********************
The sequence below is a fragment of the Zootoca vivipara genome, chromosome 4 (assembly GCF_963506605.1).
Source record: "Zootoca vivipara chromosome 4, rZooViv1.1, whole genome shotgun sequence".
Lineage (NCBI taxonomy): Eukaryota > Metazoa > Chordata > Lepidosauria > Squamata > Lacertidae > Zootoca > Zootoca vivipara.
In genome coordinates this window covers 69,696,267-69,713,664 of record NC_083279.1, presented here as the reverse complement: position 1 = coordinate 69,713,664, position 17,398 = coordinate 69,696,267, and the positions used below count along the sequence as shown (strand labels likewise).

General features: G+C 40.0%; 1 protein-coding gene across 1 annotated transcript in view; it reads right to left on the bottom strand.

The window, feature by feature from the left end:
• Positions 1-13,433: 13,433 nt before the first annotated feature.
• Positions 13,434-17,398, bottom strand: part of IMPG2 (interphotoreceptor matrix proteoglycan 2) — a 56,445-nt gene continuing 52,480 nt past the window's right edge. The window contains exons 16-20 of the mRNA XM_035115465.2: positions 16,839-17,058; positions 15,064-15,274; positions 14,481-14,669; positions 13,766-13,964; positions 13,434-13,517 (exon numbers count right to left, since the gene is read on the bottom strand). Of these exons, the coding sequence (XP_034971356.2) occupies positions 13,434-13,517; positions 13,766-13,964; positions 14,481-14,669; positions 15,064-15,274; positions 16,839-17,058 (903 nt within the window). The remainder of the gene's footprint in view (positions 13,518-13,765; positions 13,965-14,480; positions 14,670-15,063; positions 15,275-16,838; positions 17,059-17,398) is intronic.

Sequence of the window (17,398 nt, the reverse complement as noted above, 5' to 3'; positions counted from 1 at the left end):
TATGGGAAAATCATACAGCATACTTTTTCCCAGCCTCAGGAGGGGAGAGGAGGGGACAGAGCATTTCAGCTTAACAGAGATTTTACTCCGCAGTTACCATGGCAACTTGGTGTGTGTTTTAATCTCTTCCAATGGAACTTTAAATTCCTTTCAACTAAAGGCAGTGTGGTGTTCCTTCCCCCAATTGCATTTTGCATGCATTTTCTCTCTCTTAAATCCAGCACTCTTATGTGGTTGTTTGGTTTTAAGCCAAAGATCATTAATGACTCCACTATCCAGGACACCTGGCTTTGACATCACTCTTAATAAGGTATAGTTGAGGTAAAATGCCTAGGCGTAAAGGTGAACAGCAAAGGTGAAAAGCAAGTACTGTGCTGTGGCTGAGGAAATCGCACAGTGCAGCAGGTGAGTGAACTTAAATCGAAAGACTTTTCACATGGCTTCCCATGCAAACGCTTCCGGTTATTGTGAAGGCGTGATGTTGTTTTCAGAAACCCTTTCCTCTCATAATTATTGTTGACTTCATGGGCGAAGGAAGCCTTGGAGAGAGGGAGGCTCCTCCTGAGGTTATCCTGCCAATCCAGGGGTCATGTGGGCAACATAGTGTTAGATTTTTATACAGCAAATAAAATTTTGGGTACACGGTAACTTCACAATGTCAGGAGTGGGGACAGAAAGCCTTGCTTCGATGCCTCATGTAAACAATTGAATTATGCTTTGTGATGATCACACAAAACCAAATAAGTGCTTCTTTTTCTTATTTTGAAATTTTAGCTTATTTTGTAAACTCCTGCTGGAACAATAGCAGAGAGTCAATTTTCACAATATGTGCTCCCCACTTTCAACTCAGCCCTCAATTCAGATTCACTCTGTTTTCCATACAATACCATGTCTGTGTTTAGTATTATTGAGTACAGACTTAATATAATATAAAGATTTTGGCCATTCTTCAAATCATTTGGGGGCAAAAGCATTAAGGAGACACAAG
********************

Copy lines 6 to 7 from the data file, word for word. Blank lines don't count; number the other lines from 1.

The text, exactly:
The window, feature by feature from the left end:
• Positions 1-13,433: 13,433 nt before the first annotated feature.